Mystery of Chessboxing

Forget Scream’s Ghost Face Killer. This is the movie that actually originated Ghostie, one of the all-time legendary kung fu antagonists (Mystery of Chessboxing also inspired Wu rapper’s Ghost Face Killah  moniker).

The plot couldn’t be any simpler: revenge. That’s the lighter fluid that fuels a thousand of these films.

Old, ruthless Ghost Face has killed Ah Pao’s father. And Ah Pao needs to go find the geezer with the monster eyebrows and the long wig that’s always threatening to come off his noggin. Problem is, Ah Pao doesn’t know kung fu and Ghost Face isn’t ready to be put out to retirement home pasture, as he’s kicked the ass of everyone else in this film. What to do? Find a kung fu school, of course!

Why? To pad running time with lengthy exercises, montages, and bits of feel the Qi jibber-jabber and everyone should be glad they did. At the first school, teachers and pupils alike torment poor AP, who is as low in the pecking order as you get without a janitor outfit and a mop. He has to bring them all bowls of rice, eventually, become such a proficient server that he’s the flare bartender of doling out rice, flipping plates over his head and behind his back and displaying such incredible dexterity that he’s…a star pupil shown everything the sensei knows?

Hardly.

Ah Pao is booted from the school, and ends up under the tutelage of a chess master, hence the film’s title. It’s there that he finally gets instruction necessary to beat the holy living tar out of the Ghost Faced Killer.

Their ultimate showdown is one for the ages, a throw-down of epic proportions.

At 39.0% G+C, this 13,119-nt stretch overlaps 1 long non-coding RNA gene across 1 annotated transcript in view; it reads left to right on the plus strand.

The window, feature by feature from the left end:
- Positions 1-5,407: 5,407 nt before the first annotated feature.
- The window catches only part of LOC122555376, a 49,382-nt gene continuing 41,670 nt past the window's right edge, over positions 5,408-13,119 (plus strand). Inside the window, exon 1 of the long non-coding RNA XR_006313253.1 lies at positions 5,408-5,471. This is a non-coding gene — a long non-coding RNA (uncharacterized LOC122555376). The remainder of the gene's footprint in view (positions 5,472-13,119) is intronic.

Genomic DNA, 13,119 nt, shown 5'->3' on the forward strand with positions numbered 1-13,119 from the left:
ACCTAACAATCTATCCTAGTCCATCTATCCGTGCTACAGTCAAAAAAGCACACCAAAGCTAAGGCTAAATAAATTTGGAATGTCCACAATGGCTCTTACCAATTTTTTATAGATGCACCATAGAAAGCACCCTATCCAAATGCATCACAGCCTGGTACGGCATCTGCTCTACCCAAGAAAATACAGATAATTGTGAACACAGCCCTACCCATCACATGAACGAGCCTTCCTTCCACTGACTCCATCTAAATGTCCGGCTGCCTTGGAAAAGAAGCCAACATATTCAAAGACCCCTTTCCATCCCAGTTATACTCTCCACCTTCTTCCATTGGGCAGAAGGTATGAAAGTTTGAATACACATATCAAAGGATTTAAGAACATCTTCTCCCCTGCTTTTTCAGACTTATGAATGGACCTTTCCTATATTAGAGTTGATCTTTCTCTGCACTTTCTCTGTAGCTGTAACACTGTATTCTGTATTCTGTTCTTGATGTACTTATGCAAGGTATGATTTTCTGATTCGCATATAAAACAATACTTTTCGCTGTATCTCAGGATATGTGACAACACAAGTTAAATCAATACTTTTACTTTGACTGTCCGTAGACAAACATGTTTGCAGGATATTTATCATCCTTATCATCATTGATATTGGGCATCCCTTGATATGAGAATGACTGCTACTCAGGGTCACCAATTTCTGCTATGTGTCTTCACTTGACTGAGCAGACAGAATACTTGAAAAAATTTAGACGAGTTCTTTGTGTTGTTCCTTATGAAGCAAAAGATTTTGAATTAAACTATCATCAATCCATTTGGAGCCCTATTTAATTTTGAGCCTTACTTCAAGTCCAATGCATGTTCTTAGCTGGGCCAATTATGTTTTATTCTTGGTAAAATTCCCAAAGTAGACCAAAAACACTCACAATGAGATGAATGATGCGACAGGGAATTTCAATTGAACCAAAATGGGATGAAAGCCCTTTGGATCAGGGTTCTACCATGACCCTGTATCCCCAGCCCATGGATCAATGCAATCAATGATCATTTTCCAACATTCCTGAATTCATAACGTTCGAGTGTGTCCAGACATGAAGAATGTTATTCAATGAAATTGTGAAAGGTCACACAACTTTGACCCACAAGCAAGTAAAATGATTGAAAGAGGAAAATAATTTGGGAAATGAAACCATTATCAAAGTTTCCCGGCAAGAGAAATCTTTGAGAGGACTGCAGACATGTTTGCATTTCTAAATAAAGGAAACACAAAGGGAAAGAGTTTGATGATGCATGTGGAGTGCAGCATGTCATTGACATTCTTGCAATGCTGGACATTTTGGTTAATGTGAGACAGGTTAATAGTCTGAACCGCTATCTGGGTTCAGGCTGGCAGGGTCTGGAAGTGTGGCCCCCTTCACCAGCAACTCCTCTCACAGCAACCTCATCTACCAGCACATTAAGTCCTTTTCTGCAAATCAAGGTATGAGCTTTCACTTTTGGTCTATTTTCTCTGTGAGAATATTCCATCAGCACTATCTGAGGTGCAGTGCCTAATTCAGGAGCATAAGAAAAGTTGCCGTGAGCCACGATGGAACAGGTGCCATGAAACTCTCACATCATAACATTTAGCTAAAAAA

Genre fans will get a kick out of (no pun intended) Siu Tin Yuen as a humble cook. He’s best known, of course, for his turns in Drunken Master and Story of Drunken Master.

[check out a full discussion of Mystery of Chessboxing on the Really Awful Movies Podcast]

Horror Movie Dictionary: Billhook

Is there a more sinister horror movie weapon in the pantheon of horror movies than the billhook? Many people don’t know what that is (including the authors of this site until very recently). The dictionary definition of a billhook is as follows: “a tool with a sickle-shaped blade with a sharp inner edge, used for pruning or lopping branches or other vegetation.” There’s also the very similar reap-hook (pictured above in the hicksploitation / Pennsylvania Dutch-sploitation Children of the Corn, which we covered on the Really Awful Movies Podcast).

According to the book, A History of the Garden in Fifty Tools, it’s close in kin to the Malay panga, the Cuban machete, the German forester’s heppe, the Italian roncole…author Bill Laws says “it’s more likely to be found in the hands of a butcher than a gardener.” How true that is, for our purposes here.

Bottom line: they’re scary and deadly. Why? It’s that curved end.

Curved weaponry are almost always more sinister than straight-edge blades in horror films. Case in point: the incredible use of the razor-sharp metal hook by the Berlin coven in the re-imaging of the Argento classic, Suspiria. Mario Bava used one to terrific and terrifying effect in his incredible A Bay of Blood. (In fact, they’re common enough they didn’t even make it into our book, Death by Umbrella! The 100 Weirdest Horror Movie Weapons).

Fiction met fact when in August, 2018, The Independent reported on a film assistant who ran amok in an artists’ commune in North London, wielding a two-foot machine with a bill hook. The accused was reported as saying, “I’m going to cut you. I’m going to burn you. I’m going to kill you.”